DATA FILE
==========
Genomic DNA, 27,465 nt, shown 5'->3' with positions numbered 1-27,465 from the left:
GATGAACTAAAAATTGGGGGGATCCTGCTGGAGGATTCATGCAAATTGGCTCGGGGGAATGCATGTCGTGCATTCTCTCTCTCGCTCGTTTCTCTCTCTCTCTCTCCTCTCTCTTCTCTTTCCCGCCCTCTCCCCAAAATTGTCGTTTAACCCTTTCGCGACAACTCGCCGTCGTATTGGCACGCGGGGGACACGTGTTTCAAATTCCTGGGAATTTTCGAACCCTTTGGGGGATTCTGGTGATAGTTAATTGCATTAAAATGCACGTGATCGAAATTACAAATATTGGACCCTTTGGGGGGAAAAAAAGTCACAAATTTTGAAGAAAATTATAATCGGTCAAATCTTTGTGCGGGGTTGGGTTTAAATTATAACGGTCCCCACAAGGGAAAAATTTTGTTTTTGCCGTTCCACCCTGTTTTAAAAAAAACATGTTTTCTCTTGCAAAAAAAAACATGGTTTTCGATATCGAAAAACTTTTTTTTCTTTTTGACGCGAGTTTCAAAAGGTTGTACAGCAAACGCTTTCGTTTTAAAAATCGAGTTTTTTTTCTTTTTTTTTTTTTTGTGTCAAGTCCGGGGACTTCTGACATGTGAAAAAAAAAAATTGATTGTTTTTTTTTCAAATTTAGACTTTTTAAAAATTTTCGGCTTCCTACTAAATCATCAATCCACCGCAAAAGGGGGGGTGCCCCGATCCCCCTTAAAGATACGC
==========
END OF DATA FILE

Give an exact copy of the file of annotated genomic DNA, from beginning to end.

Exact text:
Genomic DNA, 27,465 nt, shown 5'->3' with positions numbered 1-27,465 from the left:
GATGAACTAAAAATTGGGGGGATCCTGCTGGAGGATTCATGCAAATTGGCTCGGGGGAATGCATGTCGTGCATTCTCTCTCTCGCTCGTTTCTCTCTCTCTCTCTCCTCTCTCTTCTCTTTCCCGCCCTCTCCCCAAAATTGTCGTTTAACCCTTTCGCGACAACTCGCCGTCGTATTGGCACGCGGGGGACACGTGTTTCAAATTCCTGGGAATTTTCGAACCCTTTGGGGGATTCTGGTGATAGTTAATTGCATTAAAATGCACGTGATCGAAATTACAAATATTGGACCCTTTGGGGGGAAAAAAAGTCACAAATTTTGAAGAAAATTATAATCGGTCAAATCTTTGTGCGGGGTTGGGTTTAAATTATAACGGTCCCCACAAGGGAAAAATTTTGTTTTTGCCGTTCCACCCTGTTTTAAAAAAAACATGTTTTCTCTTGCAAAAAAAAACATGGTTTTCGATATCGAAAAACTTTTTTTTCTTTTTGACGCGAGTTTCAAAAGGTTGTACAGCAAACGCTTTCGTTTTAAAAATCGAGTTTTTTTTCTTTTTTTTTTTTTTGTGTCAAGTCCGGGGACTTCTGACATGTGAAAAAAAAAAATTGATTGTTTTTTTTTCAAATTTAGACTTTTTAAAAATTTTCGGCTTCCTACTAAATCATCAATCCACCGCAAAAGGGGGGGTGCCCCGATCCCCCTTAAAGATACGC